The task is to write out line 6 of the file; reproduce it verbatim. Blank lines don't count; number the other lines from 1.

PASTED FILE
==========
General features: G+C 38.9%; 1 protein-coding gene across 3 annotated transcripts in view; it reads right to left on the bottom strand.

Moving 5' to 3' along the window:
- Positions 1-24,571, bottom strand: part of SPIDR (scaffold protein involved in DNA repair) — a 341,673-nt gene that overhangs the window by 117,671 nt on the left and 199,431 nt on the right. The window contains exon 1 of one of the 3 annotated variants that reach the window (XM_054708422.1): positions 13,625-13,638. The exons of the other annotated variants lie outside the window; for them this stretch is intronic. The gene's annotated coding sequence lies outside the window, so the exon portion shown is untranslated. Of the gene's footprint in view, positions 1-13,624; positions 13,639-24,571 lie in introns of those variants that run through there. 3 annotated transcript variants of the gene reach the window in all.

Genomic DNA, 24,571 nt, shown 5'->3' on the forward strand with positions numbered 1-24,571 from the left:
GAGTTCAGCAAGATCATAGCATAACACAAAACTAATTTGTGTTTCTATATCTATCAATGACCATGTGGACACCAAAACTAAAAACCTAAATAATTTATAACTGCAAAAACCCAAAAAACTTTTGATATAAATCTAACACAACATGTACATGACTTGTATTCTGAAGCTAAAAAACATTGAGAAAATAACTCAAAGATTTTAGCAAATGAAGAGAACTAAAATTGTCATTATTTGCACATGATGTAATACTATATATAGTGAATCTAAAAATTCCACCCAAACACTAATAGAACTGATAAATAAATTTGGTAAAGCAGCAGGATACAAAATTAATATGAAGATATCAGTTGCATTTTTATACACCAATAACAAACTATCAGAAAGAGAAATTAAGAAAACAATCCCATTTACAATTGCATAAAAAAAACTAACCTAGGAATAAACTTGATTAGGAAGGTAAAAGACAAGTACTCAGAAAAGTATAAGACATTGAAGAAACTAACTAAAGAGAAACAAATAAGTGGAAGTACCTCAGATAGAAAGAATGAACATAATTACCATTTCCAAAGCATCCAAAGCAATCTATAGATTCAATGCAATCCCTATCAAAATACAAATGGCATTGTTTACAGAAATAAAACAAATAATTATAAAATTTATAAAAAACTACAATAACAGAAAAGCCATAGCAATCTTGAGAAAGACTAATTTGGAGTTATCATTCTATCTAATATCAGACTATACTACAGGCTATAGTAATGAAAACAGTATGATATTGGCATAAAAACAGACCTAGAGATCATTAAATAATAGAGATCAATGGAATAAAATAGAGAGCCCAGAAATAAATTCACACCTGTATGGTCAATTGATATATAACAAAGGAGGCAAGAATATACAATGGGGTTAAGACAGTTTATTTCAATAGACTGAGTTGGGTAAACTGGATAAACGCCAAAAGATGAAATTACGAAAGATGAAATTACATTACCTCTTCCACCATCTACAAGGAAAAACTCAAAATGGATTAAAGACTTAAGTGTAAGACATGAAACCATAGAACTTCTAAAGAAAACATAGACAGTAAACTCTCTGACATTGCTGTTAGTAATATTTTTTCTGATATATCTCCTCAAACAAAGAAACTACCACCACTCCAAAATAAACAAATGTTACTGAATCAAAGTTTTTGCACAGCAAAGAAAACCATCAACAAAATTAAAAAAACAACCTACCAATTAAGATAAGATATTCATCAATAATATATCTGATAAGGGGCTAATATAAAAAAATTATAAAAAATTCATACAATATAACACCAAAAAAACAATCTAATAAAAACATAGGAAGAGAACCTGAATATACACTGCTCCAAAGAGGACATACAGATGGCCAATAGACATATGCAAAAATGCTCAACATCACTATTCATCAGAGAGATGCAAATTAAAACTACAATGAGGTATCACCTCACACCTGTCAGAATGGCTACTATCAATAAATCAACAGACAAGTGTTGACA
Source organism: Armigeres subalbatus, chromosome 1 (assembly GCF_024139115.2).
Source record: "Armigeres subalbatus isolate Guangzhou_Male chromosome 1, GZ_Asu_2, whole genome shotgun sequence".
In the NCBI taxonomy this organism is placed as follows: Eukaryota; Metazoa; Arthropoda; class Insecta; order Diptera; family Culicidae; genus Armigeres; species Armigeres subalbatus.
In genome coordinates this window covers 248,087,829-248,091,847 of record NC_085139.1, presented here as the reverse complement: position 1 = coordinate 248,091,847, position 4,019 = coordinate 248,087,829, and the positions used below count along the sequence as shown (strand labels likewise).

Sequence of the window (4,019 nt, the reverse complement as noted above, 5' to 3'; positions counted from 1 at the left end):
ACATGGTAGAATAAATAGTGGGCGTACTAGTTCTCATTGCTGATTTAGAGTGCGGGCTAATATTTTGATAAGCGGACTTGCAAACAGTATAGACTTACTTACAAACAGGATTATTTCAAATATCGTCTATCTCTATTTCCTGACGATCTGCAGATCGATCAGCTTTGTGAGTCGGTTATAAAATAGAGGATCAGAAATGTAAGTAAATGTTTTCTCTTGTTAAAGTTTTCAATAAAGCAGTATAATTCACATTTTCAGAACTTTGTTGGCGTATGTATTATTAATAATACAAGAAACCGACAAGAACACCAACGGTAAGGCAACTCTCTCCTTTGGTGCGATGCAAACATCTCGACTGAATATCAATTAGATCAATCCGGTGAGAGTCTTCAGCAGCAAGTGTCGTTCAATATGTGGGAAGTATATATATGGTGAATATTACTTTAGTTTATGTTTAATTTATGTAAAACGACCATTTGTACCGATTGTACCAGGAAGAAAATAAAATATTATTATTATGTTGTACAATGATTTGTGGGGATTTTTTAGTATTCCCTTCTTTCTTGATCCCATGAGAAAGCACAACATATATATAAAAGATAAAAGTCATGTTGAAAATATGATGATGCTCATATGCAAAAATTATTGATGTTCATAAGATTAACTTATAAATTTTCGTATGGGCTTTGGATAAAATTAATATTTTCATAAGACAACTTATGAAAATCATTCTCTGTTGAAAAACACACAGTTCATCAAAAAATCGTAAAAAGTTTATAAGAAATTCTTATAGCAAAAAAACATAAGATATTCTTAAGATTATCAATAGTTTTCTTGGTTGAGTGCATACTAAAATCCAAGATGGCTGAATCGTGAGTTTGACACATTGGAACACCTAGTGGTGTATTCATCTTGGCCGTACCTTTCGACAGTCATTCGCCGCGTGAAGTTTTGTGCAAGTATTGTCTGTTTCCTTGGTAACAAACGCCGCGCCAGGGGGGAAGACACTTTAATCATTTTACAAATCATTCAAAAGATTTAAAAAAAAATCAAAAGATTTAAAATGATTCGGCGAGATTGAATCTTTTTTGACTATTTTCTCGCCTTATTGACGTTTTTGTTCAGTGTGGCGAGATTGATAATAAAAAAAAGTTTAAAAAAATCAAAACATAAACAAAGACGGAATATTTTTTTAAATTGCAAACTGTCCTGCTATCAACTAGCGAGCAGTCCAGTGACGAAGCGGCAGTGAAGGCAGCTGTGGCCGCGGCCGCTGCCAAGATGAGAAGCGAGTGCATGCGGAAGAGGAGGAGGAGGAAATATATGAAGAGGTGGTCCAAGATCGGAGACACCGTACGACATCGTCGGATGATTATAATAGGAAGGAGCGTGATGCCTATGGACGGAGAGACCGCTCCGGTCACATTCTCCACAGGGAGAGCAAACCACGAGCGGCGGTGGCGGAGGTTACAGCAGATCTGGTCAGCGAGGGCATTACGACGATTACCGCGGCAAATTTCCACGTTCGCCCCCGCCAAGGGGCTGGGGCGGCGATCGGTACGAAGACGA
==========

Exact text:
Source organism: Armigeres subalbatus, chromosome 1 (assembly GCF_024139115.2).